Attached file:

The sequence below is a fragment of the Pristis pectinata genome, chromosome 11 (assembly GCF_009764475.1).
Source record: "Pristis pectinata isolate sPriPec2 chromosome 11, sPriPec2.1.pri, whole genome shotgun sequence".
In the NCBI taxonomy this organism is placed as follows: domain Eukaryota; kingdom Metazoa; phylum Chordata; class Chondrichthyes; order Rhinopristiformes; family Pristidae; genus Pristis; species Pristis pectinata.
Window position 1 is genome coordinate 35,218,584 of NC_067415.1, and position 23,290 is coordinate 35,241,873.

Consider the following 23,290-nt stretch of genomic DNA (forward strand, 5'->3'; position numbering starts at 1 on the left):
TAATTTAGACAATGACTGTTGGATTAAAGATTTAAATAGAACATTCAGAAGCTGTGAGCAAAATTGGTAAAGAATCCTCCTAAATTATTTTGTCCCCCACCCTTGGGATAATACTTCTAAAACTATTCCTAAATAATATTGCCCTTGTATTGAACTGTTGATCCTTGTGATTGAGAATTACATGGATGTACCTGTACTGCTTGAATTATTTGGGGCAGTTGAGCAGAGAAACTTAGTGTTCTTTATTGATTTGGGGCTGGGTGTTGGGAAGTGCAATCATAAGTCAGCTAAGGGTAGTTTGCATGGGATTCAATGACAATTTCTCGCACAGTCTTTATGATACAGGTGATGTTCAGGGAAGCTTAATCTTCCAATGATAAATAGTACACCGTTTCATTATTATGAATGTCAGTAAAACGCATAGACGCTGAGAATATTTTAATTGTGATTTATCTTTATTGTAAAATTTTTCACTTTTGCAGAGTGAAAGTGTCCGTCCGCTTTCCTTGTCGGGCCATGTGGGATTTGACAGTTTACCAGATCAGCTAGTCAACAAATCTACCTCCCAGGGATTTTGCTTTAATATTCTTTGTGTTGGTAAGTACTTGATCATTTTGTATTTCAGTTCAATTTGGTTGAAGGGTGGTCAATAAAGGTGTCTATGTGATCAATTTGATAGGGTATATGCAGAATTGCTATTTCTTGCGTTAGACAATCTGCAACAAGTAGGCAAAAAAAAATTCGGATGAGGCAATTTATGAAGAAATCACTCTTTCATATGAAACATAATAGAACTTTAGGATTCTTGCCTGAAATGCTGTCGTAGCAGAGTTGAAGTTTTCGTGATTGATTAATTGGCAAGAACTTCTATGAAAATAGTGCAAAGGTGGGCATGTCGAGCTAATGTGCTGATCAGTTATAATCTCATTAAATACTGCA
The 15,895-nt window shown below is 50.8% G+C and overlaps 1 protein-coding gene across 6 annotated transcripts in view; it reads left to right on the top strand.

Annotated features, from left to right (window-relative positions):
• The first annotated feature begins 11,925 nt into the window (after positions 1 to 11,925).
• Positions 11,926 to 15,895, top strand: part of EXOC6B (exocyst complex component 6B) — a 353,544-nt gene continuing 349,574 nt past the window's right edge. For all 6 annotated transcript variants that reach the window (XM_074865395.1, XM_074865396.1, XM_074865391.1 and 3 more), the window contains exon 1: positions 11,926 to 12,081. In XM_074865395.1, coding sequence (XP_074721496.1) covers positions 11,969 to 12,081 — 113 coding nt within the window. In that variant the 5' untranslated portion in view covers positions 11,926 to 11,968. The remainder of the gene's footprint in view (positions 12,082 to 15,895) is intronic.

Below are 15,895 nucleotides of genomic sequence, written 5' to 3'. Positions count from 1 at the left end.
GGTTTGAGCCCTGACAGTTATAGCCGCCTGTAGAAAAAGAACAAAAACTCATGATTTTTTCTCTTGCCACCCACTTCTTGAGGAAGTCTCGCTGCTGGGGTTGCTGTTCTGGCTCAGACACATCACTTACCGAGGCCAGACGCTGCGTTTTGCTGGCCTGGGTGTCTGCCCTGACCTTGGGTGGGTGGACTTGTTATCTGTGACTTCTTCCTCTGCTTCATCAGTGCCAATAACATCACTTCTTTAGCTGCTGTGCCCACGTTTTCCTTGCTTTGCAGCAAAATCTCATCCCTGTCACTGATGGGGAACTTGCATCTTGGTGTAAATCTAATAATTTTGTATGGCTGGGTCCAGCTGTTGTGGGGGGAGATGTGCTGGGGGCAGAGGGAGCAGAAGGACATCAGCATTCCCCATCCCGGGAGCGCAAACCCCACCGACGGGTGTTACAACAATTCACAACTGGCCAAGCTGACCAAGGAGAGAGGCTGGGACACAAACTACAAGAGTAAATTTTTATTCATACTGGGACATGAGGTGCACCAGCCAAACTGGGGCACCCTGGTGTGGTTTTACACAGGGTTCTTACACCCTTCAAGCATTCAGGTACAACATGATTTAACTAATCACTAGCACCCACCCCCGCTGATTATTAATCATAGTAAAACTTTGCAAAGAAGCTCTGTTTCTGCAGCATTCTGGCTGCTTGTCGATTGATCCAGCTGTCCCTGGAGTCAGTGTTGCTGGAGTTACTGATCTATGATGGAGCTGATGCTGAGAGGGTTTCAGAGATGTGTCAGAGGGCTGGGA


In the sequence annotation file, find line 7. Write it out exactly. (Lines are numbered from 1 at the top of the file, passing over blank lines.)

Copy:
The 15,895-nt window shown below is 50.8% G+C and overlaps 1 protein-coding gene across 6 annotated transcripts in view; it reads left to right on the top strand.